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Joannes Actuarius

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Johannes Zacharias Actuarius (Greek: Ἰωάννης Ζαχαρίου Ἀκτουάριος; c. 1275 – c. 1328[1]), son of Zacharias (Greek: Ζαχαρίας), was a Byzantine physician in Constantinople. He is given the title of Actuarius, a dignity frequently conferred at that court upon physicians.[2][3]


Very little is known of the events of Actuarius' life, and his dates are debated, as some reckon him to have lived in the eleventh century, and others place him as recently as the beginning of the fourteenth.[4] He probably lived towards the end of the thirteenth century, as one of his works is dedicated to his tutor, Joseph Racendytes, who lived in the reign of Andronikos II Palaiologos (1282–1328). One of his school-fellows is supposed to have been Apocauchus, whom he describes (though without naming him) as going upon an embassy to the north.[5]

Actuarius wrote several books on medicinal subjects, particularly, an extensive treatise about the urines and uroscopy. Around 1299, he considered moving to Thessalonica, but decided to stay in Constantinople; later, he was appointed chief physician to the Emperor.

Some of Actuarius' works were translated into Latin, and published in the 16th century.[6]


  • Περὶ ἐνεργειῶν καὶ παθῶν τοῦ ψυχικοὺ πνεύματος καὶ τῆς κατ' αὐτὸ διαίτης (Lat. De Actionibus et Affectibus Spiritus Animalis, ejusque Nutritione). This is a psychological and physiological work in two books, in which all his reasoning seems to be founded upon the principles laid down by Aristotle, Galen, and others, with relation to the same subject. The style of this tract is by no means impure, and has a great mixture of the old Attic in it, which is very rarely to be met with in the later Greek writers. A tolerably full abstract of it is given by Barchusen.[7] It was first published in a Latin translation by Giulio Alessandrini in 1547. The first edition of the original was published in 1557, edited, without notes or preface, by Jac. Goupyl. A second Greek edition appeared in 1774, under the care of J. F. Fischer. Ideler has also inserted it in the first volume of his Physici et Medici Graeci Minores (1841); and the first part of J. S. Bernardi Reliquiae Medico-Criticae (1795) contains some Greek Scholia on the work.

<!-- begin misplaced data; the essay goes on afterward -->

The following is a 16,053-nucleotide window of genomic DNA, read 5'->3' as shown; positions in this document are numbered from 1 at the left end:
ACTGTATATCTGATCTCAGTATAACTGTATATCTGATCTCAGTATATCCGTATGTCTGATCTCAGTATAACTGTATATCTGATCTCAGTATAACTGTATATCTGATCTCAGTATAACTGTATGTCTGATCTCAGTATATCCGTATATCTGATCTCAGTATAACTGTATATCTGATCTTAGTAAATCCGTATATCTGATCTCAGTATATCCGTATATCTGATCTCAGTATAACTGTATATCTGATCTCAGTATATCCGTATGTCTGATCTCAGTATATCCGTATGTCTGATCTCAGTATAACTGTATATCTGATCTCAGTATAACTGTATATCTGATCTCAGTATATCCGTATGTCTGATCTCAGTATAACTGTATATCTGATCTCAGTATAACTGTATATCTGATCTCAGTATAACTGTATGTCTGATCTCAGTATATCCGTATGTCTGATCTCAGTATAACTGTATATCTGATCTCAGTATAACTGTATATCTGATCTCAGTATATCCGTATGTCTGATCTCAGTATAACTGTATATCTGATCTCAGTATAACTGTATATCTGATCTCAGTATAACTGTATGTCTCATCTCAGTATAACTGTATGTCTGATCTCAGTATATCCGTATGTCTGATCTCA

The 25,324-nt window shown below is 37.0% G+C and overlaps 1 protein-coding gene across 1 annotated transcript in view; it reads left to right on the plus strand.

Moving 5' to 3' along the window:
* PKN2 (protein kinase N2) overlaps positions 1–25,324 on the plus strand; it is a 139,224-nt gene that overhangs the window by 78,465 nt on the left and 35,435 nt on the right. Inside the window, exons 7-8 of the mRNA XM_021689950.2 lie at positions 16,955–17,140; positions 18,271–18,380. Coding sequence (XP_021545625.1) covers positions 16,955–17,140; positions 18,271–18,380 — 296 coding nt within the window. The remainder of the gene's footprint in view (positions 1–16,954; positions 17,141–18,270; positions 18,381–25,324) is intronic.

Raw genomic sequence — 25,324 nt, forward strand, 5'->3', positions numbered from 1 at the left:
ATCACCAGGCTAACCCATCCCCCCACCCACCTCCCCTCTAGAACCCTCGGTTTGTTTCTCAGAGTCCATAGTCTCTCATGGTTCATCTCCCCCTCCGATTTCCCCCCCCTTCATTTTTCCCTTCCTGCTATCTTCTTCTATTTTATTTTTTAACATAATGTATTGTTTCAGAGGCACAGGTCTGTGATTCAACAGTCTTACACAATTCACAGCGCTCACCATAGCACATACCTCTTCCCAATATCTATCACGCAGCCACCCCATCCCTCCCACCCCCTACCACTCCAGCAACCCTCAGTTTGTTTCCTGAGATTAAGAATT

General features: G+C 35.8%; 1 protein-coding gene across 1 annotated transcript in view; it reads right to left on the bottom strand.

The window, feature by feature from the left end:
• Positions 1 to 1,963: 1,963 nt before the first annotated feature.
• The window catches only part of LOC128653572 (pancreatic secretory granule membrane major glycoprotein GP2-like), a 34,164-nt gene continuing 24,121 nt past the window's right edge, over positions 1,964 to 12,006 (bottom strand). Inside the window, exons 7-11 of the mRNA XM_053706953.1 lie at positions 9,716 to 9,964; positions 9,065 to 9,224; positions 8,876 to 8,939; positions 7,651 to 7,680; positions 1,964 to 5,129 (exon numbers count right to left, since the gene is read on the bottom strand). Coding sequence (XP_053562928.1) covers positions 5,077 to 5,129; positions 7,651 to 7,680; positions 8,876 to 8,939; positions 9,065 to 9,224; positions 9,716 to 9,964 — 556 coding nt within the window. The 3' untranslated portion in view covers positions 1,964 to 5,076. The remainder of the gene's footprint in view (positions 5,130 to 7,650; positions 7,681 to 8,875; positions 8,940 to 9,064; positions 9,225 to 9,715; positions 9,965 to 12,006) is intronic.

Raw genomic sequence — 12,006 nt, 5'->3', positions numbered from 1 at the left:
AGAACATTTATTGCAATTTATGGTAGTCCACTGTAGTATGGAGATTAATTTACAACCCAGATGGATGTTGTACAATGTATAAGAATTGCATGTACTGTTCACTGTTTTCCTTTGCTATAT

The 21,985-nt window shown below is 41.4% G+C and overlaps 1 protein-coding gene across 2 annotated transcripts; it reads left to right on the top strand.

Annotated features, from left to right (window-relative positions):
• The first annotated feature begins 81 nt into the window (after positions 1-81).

• Θεραπευτικὴ μέθοδος (Lat. De Methodo Medendi). Six books which have hitherto appeared complete only in a Latin translation, though Dietz had, before his death, collected materials for a Greek edition of this and his other works.[8] In these books, says Friend, though he chiefly follows Galen, and very often Aëtius Amidenus and Paulus Aegineta without naming them, yet he makes use of whatever he finds to his purpose both in the old and modern writers, Greeks as well "barbarians"; and indeed we find in him several things that are not to be met with elsewhere. The work was written extempore, and designed for the use of Apocauchus during his embassy to the north.[9] A Latin translation of this work by Corn. H. Mathisius, was first published in 1554. The first four books appear sometimes to have been considered to form a complete work, of which the first and second have been inserted by Ideler in the second volume of his Physici et Medici Graeci Minores (1542), under the title Περὶ διαγνώσεως παθῶν (Lat. De Morborum Dignotione), and from which the Greek extracts in H. Stephens's Dictionarium Medicum (1564) are probably taken. The fifth and sixth books have also been taken for a separate work, and were published by themselves in a Latin translation by Ioannes Ruellius (1539), with the title De Medicamentorum Compositione. An extract from this work is inserted in Jean Fernel's collection of writers De Febribus (1576).